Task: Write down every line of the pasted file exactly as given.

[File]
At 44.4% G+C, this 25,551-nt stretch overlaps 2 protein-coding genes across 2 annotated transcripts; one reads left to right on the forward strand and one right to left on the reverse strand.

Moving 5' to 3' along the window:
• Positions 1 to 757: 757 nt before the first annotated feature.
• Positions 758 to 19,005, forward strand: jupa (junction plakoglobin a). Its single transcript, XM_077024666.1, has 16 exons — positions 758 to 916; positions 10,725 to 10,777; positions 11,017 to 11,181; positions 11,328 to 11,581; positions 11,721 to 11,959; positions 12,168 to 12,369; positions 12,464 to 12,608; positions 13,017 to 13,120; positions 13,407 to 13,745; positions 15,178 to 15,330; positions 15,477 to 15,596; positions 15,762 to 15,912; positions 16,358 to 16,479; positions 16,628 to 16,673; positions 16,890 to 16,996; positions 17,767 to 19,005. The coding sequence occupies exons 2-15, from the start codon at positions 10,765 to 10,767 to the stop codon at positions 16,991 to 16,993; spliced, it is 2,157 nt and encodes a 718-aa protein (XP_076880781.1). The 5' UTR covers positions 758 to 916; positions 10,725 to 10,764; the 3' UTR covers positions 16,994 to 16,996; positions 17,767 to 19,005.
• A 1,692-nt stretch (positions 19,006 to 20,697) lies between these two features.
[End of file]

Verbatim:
At 44.4% G+C, this 25,551-nt stretch overlaps 2 protein-coding genes across 2 annotated transcripts; one reads left to right on the forward strand and one right to left on the reverse strand.

Moving 5' to 3' along the window:
• Positions 1 to 757: 757 nt before the first annotated feature.
• Positions 758 to 19,005, forward strand: jupa (junction plakoglobin a). Its single transcript, XM_077024666.1, has 16 exons — positions 758 to 916; positions 10,725 to 10,777; positions 11,017 to 11,181; positions 11,328 to 11,581; positions 11,721 to 11,959; positions 12,168 to 12,369; positions 12,464 to 12,608; positions 13,017 to 13,120; positions 13,407 to 13,745; positions 15,178 to 15,330; positions 15,477 to 15,596; positions 15,762 to 15,912; positions 16,358 to 16,479; positions 16,628 to 16,673; positions 16,890 to 16,996; positions 17,767 to 19,005. The coding sequence occupies exons 2-15, from the start codon at positions 10,765 to 10,767 to the stop codon at positions 16,991 to 16,993; spliced, it is 2,157 nt and encodes a 718-aa protein (XP_076880781.1). The 5' UTR covers positions 758 to 916; positions 10,725 to 10,764; the 3' UTR covers positions 16,994 to 16,996; positions 17,767 to 19,005.
• A 1,692-nt stretch (positions 19,006 to 20,697) lies between these two features.